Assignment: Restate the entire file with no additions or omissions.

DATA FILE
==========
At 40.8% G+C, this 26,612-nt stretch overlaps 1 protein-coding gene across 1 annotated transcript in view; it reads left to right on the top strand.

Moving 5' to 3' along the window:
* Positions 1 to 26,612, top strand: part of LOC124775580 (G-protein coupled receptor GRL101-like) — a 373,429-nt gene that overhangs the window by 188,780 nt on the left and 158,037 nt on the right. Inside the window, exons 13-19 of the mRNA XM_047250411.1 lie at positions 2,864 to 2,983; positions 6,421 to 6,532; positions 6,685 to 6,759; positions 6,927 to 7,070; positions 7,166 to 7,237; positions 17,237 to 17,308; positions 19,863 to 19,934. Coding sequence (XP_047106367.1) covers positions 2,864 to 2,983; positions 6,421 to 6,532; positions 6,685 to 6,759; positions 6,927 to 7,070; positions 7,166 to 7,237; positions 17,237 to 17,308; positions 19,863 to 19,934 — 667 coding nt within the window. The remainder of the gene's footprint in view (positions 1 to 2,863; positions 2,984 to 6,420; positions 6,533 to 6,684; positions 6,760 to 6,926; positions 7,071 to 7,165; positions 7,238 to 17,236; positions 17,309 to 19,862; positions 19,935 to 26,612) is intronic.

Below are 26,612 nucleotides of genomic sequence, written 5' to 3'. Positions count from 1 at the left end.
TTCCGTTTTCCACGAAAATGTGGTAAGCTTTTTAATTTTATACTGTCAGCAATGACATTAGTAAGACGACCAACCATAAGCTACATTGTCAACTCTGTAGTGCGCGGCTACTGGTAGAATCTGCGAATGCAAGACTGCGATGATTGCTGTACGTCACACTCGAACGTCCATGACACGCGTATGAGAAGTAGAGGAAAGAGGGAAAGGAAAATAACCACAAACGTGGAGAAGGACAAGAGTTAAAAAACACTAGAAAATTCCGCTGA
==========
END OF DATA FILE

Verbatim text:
At 40.8% G+C, this 26,612-nt stretch overlaps 1 protein-coding gene across 1 annotated transcript in view; it reads left to right on the top strand.

Moving 5' to 3' along the window:
* Positions 1 to 26,612, top strand: part of LOC124775580 (G-protein coupled receptor GRL101-like) — a 373,429-nt gene that overhangs the window by 188,780 nt on the left and 158,037 nt on the right. Inside the window, exons 13-19 of the mRNA XM_047250411.1 lie at positions 2,864 to 2,983; positions 6,421 to 6,532; positions 6,685 to 6,759; positions 6,927 to 7,070; positions 7,166 to 7,237; positions 17,237 to 17,308; positions 19,863 to 19,934. Coding sequence (XP_047106367.1) covers positions 2,864 to 2,983; positions 6,421 to 6,532; positions 6,685 to 6,759; positions 6,927 to 7,070; positions 7,166 to 7,237; positions 17,237 to 17,308; positions 19,863 to 19,934 — 667 coding nt within the window. The remainder of the gene's footprint in view (positions 1 to 2,863; positions 2,984 to 6,420; positions 6,533 to 6,684; positions 6,760 to 6,926; positions 7,071 to 7,165; positions 7,238 to 17,236; positions 17,309 to 19,862; positions 19,935 to 26,612) is intronic.

Below are 26,612 nucleotides of genomic sequence, written 5' to 3'. Positions count from 1 at the left end.
TTCCGTTTTCCACGAAAATGTGGTAAGCTTTTTAATTTTATACTGTCAGCAATGACATTAGTAAGACGACCAACCATAAGCTACATTGTCAACTCTGTAGTGCGCGGCTACTGGTAGAATCTGCGAATGCAAGACTGCGATGATTGCTGTACGTCACACTCGAACGTCCATGACACGCGTATGAGAAGTAGAGGAAAGAGGGAAAGGAAAATAACCACAAACGTGGAGAAGGACAAGAGTTAAAAAACACTAGAAAATTCCGCTGA